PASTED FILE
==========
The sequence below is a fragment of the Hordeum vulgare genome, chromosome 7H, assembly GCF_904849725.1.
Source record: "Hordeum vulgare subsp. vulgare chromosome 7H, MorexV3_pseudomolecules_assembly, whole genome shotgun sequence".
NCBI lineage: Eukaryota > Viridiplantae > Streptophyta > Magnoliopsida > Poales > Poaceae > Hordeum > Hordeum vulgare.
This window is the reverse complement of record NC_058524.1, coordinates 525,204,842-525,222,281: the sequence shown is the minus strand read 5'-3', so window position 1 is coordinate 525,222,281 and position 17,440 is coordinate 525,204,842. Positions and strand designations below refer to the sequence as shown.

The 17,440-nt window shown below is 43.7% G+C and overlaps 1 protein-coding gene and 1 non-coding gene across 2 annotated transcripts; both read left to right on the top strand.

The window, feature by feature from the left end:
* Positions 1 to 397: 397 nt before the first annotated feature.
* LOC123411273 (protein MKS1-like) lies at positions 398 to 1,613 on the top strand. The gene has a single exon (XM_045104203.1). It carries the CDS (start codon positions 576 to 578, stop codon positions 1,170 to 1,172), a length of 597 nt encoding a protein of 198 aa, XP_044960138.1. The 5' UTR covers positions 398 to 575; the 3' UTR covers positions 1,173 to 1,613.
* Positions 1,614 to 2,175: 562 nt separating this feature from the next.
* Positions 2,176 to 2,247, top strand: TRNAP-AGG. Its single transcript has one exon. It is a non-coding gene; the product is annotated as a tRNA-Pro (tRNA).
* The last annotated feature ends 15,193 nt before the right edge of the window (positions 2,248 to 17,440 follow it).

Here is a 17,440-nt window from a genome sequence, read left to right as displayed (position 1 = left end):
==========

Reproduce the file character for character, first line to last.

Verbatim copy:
The sequence below is a fragment of the Hordeum vulgare genome, chromosome 7H, assembly GCF_904849725.1.
Source record: "Hordeum vulgare subsp. vulgare chromosome 7H, MorexV3_pseudomolecules_assembly, whole genome shotgun sequence".
NCBI lineage: Eukaryota > Viridiplantae > Streptophyta > Magnoliopsida > Poales > Poaceae > Hordeum > Hordeum vulgare.
This window is the reverse complement of record NC_058524.1, coordinates 525,204,842-525,222,281: the sequence shown is the minus strand read 5'-3', so window position 1 is coordinate 525,222,281 and position 17,440 is coordinate 525,204,842. Positions and strand designations below refer to the sequence as shown.

The 17,440-nt window shown below is 43.7% G+C and overlaps 1 protein-coding gene and 1 non-coding gene across 2 annotated transcripts; both read left to right on the top strand.

The window, feature by feature from the left end:
* Positions 1 to 397: 397 nt before the first annotated feature.
* LOC123411273 (protein MKS1-like) lies at positions 398 to 1,613 on the top strand. The gene has a single exon (XM_045104203.1). It carries the CDS (start codon positions 576 to 578, stop codon positions 1,170 to 1,172), a length of 597 nt encoding a protein of 198 aa, XP_044960138.1. The 5' UTR covers positions 398 to 575; the 3' UTR covers positions 1,173 to 1,613.
* Positions 1,614 to 2,175: 562 nt separating this feature from the next.
* Positions 2,176 to 2,247, top strand: TRNAP-AGG. Its single transcript has one exon. It is a non-coding gene; the product is annotated as a tRNA-Pro (tRNA).
* The last annotated feature ends 15,193 nt before the right edge of the window (positions 2,248 to 17,440 follow it).

Here is a 17,440-nt window from a genome sequence, read left to right as displayed (position 1 = left end):